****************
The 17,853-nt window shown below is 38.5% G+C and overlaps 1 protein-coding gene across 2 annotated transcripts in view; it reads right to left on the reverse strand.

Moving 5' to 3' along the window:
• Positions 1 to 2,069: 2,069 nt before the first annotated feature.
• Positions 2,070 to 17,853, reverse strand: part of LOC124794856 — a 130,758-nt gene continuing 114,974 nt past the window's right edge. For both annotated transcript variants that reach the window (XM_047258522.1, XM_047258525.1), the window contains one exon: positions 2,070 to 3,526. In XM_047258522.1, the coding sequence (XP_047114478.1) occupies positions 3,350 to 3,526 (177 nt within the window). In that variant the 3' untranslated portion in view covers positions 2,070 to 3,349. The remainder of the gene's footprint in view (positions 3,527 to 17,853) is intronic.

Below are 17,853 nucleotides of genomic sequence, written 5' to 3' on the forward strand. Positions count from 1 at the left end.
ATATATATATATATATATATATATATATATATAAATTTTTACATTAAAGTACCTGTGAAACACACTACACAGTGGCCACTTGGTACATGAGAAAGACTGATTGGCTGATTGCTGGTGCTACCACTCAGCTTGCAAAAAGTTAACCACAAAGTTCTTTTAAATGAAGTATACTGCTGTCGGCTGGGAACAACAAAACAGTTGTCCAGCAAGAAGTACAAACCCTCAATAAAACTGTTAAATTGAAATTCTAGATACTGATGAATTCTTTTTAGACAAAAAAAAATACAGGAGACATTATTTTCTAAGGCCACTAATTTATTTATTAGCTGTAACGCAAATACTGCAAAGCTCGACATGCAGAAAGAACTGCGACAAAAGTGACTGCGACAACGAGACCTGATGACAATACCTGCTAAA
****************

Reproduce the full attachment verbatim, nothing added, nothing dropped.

The 17,853-nt window shown below is 38.5% G+C and overlaps 1 protein-coding gene across 2 annotated transcripts in view; it reads right to left on the reverse strand.

Moving 5' to 3' along the window:
• Positions 1 to 2,069: 2,069 nt before the first annotated feature.
• Positions 2,070 to 17,853, reverse strand: part of LOC124794856 — a 130,758-nt gene continuing 114,974 nt past the window's right edge. For both annotated transcript variants that reach the window (XM_047258522.1, XM_047258525.1), the window contains one exon: positions 2,070 to 3,526. In XM_047258522.1, the coding sequence (XP_047114478.1) occupies positions 3,350 to 3,526 (177 nt within the window). In that variant the 3' untranslated portion in view covers positions 2,070 to 3,349. The remainder of the gene's footprint in view (positions 3,527 to 17,853) is intronic.

Below are 17,853 nucleotides of genomic sequence, written 5' to 3' on the forward strand. Positions count from 1 at the left end.
ATATATATATATATATATATATATATATATATAAATTTTTACATTAAAGTACCTGTGAAACACACTACACAGTGGCCACTTGGTACATGAGAAAGACTGATTGGCTGATTGCTGGTGCTACCACTCAGCTTGCAAAAAGTTAACCACAAAGTTCTTTTAAATGAAGTATACTGCTGTCGGCTGGGAACAACAAAACAGTTGTCCAGCAAGAAGTACAAACCCTCAATAAAACTGTTAAATTGAAATTCTAGATACTGATGAATTCTTTTTAGACAAAAAAAAATACAGGAGACATTATTTTCTAAGGCCACTAATTTATTTATTAGCTGTAACGCAAATACTGCAAAGCTCGACATGCAGAAAGAACTGCGACAAAAGTGACTGCGACAACGAGACCTGATGACAATACCTGCTAAA